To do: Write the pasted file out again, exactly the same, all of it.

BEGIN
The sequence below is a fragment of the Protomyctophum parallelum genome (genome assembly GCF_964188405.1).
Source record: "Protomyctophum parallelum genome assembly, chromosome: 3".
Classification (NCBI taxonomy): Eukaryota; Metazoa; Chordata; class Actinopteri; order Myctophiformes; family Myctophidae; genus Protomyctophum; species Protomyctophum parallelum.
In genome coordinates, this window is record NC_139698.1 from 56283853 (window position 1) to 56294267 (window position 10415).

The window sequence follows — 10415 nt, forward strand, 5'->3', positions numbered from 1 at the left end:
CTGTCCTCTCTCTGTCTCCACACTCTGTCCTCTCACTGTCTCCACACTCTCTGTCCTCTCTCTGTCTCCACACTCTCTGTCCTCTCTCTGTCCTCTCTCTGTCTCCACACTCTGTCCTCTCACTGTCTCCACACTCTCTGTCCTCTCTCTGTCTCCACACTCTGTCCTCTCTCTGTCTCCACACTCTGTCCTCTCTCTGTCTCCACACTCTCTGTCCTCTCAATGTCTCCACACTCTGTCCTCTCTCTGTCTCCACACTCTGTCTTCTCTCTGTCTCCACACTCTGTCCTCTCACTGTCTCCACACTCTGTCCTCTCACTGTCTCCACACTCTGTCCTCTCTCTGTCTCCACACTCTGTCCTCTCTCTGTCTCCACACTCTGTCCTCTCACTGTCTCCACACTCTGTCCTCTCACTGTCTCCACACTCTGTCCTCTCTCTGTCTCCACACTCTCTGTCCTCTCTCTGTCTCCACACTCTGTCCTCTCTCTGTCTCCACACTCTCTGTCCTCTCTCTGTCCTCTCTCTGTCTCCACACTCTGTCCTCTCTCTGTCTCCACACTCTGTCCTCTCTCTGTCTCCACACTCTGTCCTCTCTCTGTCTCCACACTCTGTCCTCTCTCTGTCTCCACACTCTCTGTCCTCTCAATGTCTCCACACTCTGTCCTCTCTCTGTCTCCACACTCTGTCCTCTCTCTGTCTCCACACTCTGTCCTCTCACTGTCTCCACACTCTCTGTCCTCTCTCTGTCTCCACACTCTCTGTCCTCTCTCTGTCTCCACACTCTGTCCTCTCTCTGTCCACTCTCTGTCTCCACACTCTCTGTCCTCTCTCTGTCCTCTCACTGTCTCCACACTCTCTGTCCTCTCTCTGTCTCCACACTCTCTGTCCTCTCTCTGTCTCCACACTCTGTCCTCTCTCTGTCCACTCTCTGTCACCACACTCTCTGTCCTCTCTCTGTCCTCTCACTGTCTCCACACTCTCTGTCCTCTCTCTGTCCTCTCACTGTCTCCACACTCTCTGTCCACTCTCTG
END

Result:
The sequence below is a fragment of the Protomyctophum parallelum genome (genome assembly GCF_964188405.1).
Source record: "Protomyctophum parallelum genome assembly, chromosome: 3".
Classification (NCBI taxonomy): Eukaryota; Metazoa; Chordata; class Actinopteri; order Myctophiformes; family Myctophidae; genus Protomyctophum; species Protomyctophum parallelum.
In genome coordinates, this window is record NC_139698.1 from 56283853 (window position 1) to 56294267 (window position 10415).

The window sequence follows — 10415 nt, forward strand, 5'->3', positions numbered from 1 at the left end:
CTGTCCTCTCTCTGTCTCCACACTCTGTCCTCTCACTGTCTCCACACTCTCTGTCCTCTCTCTGTCTCCACACTCTCTGTCCTCTCTCTGTCCTCTCTCTGTCTCCACACTCTGTCCTCTCACTGTCTCCACACTCTCTGTCCTCTCTCTGTCTCCACACTCTGTCCTCTCTCTGTCTCCACACTCTGTCCTCTCTCTGTCTCCACACTCTCTGTCCTCTCAATGTCTCCACACTCTGTCCTCTCTCTGTCTCCACACTCTGTCTTCTCTCTGTCTCCACACTCTGTCCTCTCACTGTCTCCACACTCTGTCCTCTCACTGTCTCCACACTCTGTCCTCTCTCTGTCTCCACACTCTGTCCTCTCTCTGTCTCCACACTCTGTCCTCTCACTGTCTCCACACTCTGTCCTCTCACTGTCTCCACACTCTGTCCTCTCTCTGTCTCCACACTCTCTGTCCTCTCTCTGTCTCCACACTCTGTCCTCTCTCTGTCTCCACACTCTCTGTCCTCTCTCTGTCCTCTCTCTGTCTCCACACTCTGTCCTCTCTCTGTCTCCACACTCTGTCCTCTCTCTGTCTCCACACTCTGTCCTCTCTCTGTCTCCACACTCTGTCCTCTCTCTGTCTCCACACTCTCTGTCCTCTCAATGTCTCCACACTCTGTCCTCTCTCTGTCTCCACACTCTGTCCTCTCTCTGTCTCCACACTCTGTCCTCTCACTGTCTCCACACTCTCTGTCCTCTCTCTGTCTCCACACTCTCTGTCCTCTCTCTGTCTCCACACTCTGTCCTCTCTCTGTCCACTCTCTGTCTCCACACTCTCTGTCCTCTCTCTGTCCTCTCACTGTCTCCACACTCTCTGTCCTCTCTCTGTCTCCACACTCTCTGTCCTCTCTCTGTCTCCACACTCTGTCCTCTCTCTGTCCACTCTCTGTCACCACACTCTCTGTCCTCTCTCTGTCCTCTCACTGTCTCCACACTCTCTGTCCTCTCTCTGTCCTCTCACTGTCTCCACACTCTCTGTCCACTCTCTG